In the spirit of International Women’s Day (IWD) that is celebrated annually across the globe on 8 March, we delve into the lives and experiences of our Sailors Women to better understand their struggles, challenges and inspirations as they make their mark in what is a male-dominated Singapore football industry.
In this, the third and final instalment of our IWD special, we turn the spotlight on Lion City Sailors Women’s team goalkeeper Beatrice Tan and Yingying Seah, Business Development Manager of the Lion City Sailors Football School.
She is standing under the Esplanade Bridge with Diego Lopes on one side, Umairah Hamdan on the other, and a wince drawing awkward lines on her face.
The photographer calls for a pose with street attitude, and suddenly the game is on: her elbow rises to rest on neighbour, head tilts groundwards and hand follows, sliding over thigh. When her eyes rise off the floor, the gawky discomfort seems to have melted away and it is a completely different Beatrice Tan who meets the camera lens.
This was a photoshoot to launch the Sailors 2023 jerseys, and the 30-year-old Beatrice is not a runway model. But it is no surprise that the Lion City Sailors Women’s Team goalkeeper can turn it on on demand.
She is also the National Women’s Team custodian, an elite athlete, and a role model for aspiring female footballers, including those she oversees in the Lion City Sailors Girls Football Academy.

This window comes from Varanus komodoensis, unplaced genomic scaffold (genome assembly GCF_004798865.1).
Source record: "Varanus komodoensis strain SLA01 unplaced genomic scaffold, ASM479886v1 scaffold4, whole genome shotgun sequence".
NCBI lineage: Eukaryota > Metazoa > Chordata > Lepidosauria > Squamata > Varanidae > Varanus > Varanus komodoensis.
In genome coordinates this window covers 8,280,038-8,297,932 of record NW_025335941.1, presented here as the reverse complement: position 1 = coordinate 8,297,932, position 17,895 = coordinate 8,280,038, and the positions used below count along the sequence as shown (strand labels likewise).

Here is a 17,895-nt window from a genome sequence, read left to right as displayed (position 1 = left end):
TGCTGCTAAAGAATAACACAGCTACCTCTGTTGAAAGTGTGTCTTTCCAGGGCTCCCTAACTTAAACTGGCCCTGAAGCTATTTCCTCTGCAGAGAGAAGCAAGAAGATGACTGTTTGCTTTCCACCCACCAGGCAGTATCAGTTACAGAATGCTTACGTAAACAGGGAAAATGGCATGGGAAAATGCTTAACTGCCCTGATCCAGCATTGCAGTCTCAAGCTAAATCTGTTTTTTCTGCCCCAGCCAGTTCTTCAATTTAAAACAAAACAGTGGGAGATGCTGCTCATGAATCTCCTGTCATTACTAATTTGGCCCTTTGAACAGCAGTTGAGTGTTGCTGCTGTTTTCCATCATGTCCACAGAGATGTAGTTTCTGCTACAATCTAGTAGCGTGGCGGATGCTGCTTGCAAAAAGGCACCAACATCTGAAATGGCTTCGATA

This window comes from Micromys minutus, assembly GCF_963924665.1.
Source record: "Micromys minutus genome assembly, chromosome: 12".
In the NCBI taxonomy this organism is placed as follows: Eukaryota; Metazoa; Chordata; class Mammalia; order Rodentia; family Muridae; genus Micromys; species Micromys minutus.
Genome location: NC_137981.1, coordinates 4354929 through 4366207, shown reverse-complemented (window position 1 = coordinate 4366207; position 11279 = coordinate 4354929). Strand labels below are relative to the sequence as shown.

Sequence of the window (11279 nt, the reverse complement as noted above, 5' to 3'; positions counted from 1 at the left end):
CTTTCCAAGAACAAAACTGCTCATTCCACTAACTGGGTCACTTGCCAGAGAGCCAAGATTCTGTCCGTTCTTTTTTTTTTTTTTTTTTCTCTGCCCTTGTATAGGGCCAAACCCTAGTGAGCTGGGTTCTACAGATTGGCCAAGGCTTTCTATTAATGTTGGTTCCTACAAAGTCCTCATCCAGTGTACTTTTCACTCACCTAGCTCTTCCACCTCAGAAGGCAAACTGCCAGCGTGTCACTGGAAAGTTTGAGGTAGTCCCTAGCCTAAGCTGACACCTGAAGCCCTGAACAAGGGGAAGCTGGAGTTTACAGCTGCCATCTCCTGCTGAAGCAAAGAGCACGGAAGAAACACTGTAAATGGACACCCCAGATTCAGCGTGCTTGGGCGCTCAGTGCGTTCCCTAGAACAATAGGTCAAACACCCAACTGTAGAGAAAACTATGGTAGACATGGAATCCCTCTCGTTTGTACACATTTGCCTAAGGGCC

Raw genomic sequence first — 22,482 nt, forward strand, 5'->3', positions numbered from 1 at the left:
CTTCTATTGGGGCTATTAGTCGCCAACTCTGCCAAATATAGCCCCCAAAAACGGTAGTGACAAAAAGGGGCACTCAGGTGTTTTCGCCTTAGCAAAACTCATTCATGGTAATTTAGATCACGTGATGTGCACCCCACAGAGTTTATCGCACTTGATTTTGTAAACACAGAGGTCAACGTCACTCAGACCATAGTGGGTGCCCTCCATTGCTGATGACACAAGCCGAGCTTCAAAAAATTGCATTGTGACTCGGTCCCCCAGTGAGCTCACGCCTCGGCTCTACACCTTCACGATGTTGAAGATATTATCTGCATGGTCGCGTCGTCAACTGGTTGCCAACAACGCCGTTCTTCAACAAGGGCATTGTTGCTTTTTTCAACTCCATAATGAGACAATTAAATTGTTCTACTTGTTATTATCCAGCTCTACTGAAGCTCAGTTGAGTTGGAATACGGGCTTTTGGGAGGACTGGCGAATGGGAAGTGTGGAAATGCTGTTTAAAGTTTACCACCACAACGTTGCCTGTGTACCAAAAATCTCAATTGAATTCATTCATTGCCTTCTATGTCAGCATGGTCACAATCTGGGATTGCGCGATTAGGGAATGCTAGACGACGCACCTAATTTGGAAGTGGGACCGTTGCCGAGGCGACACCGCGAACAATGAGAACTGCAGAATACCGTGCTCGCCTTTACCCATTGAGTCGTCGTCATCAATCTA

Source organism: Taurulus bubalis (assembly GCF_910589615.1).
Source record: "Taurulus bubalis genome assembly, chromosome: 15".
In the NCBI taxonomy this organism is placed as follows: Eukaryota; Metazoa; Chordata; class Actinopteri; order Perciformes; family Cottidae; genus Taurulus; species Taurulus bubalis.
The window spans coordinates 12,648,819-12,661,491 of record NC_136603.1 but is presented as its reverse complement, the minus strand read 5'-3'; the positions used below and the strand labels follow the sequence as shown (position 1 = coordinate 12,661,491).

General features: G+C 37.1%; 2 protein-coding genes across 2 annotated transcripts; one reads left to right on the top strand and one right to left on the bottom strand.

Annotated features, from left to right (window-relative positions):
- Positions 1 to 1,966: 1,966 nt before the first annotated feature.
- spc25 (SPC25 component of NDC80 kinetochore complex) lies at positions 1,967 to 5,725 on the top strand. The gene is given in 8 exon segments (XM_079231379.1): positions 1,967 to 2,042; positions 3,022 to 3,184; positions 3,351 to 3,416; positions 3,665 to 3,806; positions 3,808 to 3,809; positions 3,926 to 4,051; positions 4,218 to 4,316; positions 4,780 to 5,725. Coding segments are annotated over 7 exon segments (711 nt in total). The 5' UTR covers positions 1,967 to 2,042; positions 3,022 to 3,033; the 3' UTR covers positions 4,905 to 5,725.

“Yeah, I absolutely love it that I’m contributing to the future of the women’s game in Singapore, and not just as a player. And I can’t begin to say how heartwarming it is that the girls actually remember my name and greet me when we run into each other at the training sessions,” said Beatrice, who by day, serves as the Academy’s Special Projects person.
The former Singapore Sports Hub venue manager oversees a range of unique projects at Mattar Road including the Academy scholars’ academic progress and the development of the Academy’s all-girls programme – that she sees as her real calling.
“I definitely feel more affinity for the girls’ football role, largely because the boys’ game tends to grow organically, but there needs to be a push if we want to help the girls – and the girls’ game – grow.”
At the frontlines of that, Beatrice has a comrade in arms in what has become a bit of a personal mission for both women.
“I’m certain that there are many young Singaporean girls who love football, like I did when I was a child, and it’s fantastic to see more and more young girls play – and with parents who are supportive of their efforts too,” said Yingying Seah, the Lion City Sailors Football School’s Business Development Manager.
The Football School is the revenue generating arm of the Sailors Academy.
“The perception that football is only for boys is changing – perhaps slower here in Singapore than it is across the globe – and I’m delighted to be able to contribute to that in my own little way.”
Even before she finished that last sentence, Yingying’s eyes lit up, as a young trainee walked by and waved hello. She knows his name, of course, and chirped a greeting of her own as he trotted off towards the pitch at Mattar Road.